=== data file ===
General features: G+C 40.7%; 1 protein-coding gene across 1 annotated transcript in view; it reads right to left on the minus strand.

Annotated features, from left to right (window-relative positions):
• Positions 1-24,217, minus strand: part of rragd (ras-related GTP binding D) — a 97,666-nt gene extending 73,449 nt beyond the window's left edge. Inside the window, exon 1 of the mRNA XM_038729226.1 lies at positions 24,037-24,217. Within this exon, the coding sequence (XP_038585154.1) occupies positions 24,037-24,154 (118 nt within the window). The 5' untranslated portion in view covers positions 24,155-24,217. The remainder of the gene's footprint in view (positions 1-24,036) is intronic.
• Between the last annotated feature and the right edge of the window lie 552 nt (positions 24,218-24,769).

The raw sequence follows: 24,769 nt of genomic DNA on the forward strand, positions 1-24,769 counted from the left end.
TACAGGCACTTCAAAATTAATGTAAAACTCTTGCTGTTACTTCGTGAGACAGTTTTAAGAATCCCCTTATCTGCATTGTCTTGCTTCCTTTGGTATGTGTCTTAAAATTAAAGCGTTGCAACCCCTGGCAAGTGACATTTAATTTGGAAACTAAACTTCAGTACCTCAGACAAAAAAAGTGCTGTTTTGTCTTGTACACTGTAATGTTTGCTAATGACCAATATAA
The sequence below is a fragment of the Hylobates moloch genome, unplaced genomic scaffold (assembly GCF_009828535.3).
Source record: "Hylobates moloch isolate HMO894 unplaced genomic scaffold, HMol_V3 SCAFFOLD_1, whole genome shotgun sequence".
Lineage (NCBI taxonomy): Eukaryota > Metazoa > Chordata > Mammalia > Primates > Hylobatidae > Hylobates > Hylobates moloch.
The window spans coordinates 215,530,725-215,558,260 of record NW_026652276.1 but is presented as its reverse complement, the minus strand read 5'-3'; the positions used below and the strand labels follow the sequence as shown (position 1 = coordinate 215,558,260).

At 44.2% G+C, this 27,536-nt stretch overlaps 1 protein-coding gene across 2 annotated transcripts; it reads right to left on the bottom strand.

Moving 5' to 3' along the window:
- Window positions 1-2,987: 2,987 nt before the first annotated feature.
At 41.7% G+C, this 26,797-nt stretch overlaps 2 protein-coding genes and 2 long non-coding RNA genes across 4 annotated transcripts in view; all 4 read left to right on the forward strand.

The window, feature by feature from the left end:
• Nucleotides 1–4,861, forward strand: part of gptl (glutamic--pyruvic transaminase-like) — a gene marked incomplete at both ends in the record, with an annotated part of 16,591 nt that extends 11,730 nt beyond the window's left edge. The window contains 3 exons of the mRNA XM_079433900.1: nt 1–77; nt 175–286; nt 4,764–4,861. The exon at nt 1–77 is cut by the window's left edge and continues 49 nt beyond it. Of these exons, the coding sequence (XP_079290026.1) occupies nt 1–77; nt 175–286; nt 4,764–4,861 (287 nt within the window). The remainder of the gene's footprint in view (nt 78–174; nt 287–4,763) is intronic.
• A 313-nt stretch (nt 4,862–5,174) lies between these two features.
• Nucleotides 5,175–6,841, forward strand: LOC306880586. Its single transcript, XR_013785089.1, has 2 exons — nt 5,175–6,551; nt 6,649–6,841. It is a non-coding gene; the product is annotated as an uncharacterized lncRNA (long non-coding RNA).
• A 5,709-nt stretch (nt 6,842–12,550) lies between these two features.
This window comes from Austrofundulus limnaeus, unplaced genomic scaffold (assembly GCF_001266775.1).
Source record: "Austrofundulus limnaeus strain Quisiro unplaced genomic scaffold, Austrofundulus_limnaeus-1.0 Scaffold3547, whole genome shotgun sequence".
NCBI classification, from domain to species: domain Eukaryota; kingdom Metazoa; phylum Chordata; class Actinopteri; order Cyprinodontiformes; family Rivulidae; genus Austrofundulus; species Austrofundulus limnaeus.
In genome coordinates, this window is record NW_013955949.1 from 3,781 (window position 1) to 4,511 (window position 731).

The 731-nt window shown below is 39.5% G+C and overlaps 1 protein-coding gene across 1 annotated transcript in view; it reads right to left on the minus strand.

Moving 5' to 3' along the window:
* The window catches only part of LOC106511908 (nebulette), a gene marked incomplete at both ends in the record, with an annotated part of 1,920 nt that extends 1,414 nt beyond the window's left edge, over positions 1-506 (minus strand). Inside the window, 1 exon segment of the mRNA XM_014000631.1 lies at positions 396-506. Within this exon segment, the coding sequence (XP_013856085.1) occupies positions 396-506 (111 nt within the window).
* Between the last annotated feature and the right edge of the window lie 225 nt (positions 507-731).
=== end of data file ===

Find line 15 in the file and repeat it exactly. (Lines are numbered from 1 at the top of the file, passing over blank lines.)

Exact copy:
The window, feature by feature from the left end: